"Long before it's in the papers"
January 27, 2015


“False memories” planted in mice

July 25, 2013
Courtesy of Science
and World Science staff

Mem­o­ries can be un­re­li­able—a fact ex­em­pli­fied by the lim­it­ed im­por­tance of wit­ness tes­ti­mo­ny in many court sys­tems. Simply re­call­ing a mem­o­ry ren­ders it sus­cep­ti­ble to change.

But it’s been un­clear how men­tal rep­re­senta­t­ions be­come blurred by ex­ter­nal events, sci­en­tists say, to pro­duce brand new, seem­ingly ac­cu­rate—but com­pletely false—mem­o­ries. 

Sci­en­tists first put a mouse in one en­vi­ron­ment, il­lus­trat­ed as a blue box on the left, and la­beled the brain cells en­cod­ing for the mem­o­ry of this en­vi­ron­ment (white cir­cles). Then the sci­en­tists put the ro­dent in a dif­fer­ent en­vi­ron­ment, la­beled as the red box, and used light to ac­ti­vate the la­beled cells. This in­duced a re­call of the first en­vi­ron­ment. Mean­while the mouse re­ceived mild foot shocks. Fi­nal­ly, the mouse was placed back in­to the first en­vi­ron­ment, and showed signs of fear, sug­gest­ing it mis­tak­en­ly thought the shock had oc­curred there. (Im­age cour­te­sy Ev­an Won­dolowski/­Col­ Next)

In new re­search, Steve Ramirez of the Mas­sa­chu­setts In­sti­tute of Tech­nol­o­gy and col­leagues probed the is­sue by planting false mem­o­ries in­to mice, they said. 

This caused the ro­dents to re­call men­tal rep­re­senta­t­ions—which they had forged in one of four dis­tinct con­texts—in a com­pletely dif­fer­ent con­text al­to­geth­er, the sci­en­tists said.

Us­ing a technique called op­to­ge­netic ma­nipula­t­ion, the sci­en­tists stud­ied a popula­t­ion of brain cells called gran­ule cells, in a part of the brain known as the den­tate gy­rus. In so do­ing, they re­ported that they could cre­ate false as­socia­t­ions be­tween events and en­vi­ron­ments by ar­ti­fi­cially stim­u­lat­ing the cells.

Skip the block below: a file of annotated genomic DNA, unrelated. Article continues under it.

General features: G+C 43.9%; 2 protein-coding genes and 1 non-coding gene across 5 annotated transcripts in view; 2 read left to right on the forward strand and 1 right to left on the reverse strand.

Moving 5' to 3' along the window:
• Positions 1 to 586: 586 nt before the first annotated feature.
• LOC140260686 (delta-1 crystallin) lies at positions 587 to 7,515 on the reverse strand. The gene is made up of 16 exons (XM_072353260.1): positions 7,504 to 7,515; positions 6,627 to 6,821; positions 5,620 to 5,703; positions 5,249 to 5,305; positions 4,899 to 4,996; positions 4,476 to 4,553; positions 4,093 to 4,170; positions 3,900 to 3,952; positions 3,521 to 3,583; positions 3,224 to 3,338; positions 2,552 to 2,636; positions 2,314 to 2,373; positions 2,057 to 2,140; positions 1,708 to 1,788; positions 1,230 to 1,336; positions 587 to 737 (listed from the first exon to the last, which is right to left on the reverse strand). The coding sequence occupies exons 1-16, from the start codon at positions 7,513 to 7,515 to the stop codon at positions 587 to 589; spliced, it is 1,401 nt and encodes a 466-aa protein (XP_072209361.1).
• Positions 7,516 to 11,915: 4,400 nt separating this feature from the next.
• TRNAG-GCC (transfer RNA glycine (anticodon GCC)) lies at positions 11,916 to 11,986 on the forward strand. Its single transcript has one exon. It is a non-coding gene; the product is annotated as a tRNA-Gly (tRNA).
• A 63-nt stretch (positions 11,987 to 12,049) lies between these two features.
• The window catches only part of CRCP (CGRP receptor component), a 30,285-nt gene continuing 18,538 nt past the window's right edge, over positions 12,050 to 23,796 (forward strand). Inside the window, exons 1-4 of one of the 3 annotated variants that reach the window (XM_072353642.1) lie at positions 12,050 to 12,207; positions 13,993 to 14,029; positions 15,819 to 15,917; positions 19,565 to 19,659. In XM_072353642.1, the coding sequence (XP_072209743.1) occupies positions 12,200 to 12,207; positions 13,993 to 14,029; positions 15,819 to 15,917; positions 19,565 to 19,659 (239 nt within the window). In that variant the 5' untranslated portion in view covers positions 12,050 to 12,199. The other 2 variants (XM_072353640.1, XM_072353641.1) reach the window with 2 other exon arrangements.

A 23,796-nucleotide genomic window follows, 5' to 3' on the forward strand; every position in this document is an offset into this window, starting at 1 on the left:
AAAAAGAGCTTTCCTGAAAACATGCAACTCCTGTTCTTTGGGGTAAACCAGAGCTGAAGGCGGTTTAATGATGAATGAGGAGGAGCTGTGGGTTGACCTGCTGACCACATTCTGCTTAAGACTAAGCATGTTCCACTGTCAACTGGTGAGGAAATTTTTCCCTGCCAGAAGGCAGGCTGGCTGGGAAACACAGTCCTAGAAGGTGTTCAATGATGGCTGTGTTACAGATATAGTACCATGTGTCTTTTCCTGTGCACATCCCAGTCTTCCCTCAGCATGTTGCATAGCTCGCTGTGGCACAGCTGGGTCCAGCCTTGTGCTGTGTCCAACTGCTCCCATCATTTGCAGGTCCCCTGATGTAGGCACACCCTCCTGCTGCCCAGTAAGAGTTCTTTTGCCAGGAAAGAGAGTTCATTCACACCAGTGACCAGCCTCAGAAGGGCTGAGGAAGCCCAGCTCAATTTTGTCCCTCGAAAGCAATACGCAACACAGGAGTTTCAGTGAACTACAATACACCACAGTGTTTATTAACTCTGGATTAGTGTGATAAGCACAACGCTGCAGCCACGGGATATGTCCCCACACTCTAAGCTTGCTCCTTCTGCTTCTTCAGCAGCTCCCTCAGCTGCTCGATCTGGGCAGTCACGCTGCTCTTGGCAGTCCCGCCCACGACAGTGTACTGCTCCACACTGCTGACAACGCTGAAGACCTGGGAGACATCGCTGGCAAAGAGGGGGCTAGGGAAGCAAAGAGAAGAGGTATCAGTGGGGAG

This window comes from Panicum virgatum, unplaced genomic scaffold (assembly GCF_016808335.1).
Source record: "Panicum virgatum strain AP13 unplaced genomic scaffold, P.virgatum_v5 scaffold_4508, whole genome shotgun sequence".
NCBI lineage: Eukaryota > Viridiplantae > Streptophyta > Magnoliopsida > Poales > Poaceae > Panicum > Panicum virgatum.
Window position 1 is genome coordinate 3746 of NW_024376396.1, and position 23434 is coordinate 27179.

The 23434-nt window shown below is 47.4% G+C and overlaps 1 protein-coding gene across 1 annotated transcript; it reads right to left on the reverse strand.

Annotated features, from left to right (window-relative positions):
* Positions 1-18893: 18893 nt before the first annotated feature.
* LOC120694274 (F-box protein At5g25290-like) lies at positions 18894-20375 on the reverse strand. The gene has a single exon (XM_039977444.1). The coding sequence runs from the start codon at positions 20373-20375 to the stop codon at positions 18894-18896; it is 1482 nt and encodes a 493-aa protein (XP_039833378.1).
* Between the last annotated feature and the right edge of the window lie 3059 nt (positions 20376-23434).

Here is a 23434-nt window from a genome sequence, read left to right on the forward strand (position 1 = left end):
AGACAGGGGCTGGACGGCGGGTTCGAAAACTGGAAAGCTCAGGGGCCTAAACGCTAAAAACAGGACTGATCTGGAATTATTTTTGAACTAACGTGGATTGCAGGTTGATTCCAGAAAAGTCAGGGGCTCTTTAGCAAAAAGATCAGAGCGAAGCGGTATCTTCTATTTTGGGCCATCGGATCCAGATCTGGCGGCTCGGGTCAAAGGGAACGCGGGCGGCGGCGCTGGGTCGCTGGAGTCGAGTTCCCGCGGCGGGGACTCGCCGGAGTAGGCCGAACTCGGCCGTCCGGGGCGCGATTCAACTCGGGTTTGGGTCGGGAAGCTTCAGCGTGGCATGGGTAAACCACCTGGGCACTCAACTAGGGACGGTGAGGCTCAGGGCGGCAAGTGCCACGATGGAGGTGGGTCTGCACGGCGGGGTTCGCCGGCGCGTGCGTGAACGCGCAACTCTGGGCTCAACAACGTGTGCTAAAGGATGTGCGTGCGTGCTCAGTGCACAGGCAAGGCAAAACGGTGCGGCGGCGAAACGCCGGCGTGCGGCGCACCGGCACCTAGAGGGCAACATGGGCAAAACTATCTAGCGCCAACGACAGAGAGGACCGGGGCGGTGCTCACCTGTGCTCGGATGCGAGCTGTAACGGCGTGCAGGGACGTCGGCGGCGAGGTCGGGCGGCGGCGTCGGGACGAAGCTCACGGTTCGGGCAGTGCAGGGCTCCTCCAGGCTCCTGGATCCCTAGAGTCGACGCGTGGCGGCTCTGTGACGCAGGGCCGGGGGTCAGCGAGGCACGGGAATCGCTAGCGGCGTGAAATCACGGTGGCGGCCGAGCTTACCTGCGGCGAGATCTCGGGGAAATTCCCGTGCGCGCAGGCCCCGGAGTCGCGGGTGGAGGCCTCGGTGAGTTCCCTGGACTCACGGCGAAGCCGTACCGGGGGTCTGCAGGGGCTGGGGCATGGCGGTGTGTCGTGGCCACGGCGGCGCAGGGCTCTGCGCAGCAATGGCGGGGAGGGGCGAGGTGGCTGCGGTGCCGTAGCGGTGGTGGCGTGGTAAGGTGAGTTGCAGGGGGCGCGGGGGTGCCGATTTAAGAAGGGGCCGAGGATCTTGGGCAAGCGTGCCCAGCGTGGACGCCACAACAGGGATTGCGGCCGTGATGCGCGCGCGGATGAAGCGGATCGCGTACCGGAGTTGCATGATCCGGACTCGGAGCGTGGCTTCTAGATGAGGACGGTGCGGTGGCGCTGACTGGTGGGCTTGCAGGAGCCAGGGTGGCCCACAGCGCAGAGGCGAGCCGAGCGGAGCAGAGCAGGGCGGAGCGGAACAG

Optogenetics is a new tech­nol­ogy that al­lows cells to be se­lect­ive­ly turned on or off us­ing light.

The re­search­ers not­ed which cells were ac­ti­vat­ed in the mice by mild foot shocks in one en­vi­ron­ment. They then moved the mice to an­oth­er, shock-free en­vi­ron­ment and stim­u­lat­ed those same cells with their tech­nique. 

This re­ac­tiva­t­ion of the cells that fired sig­nals when the mice were shocked caused the mice to freeze—a nat­u­ral re­sponse to the fear mem­o­ry—when there was no shock sup­plied, the sci­en­tists re­ported.

In fact, they said, the im­planted mem­o­ries were so ro­bust that the mice even­tu­ally be­came con­di­tioned to them, freez­ing up even when those gran­ule cells weren’t reac­ti­vat­ed from out­side. The find­ings pro­vide a mod­el for stu­dy­ing false mem­o­ry forma­t­ion in hu­mans, said the re­search­ers, re­port­ing their find­ings in the July 26 is­sue of the jour­nal Sci­ence.

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Memories can be unreliable—a fact exemplified by the limited importance of witness testimony in many court systems. Simply recalling a memory renders it susceptible to change. But it’s been unclear how mental representations become blurred by external events, scientists say, to produce brand new, seemingly accurate—but completely false—memories. In new research, Steve Ramirez of the Massachusetts Institute of Technology and colleagues probed the issue by planting false memories into mice, they said. This caused the rodents to recall mental representations—which they had forged in one of four distinct contexts—in a completely different context altogether, the scientists said. Using what they called optogenetic manipulations, the scientists studied a population of brain cells called granule cells, in a part of the brain known as the dentate gyrus. In so doing, they reported that they could create false associations between events and environments by artificially stimulating the cells. The researchers noted which cells were activated in the mice by foot shocks in a particular environment. They then moved the mice to another, shock-free environment and stimulated those same cells with their technique. This reactivation of the cells that fired signals when the mice were shocked caused the mice to freeze—a natural response to the fear memory—when there was no shock supplied, the scientists reported. In fact, they said, the implanted memories were so robust that the mice eventually became conditioned to them, freezing up even when those granule cells weren’t reactivated from outside. The findings provide a model for studying false memory formation in humans, said the researchers, reporting their findings in the July 26 issue of the journal Science.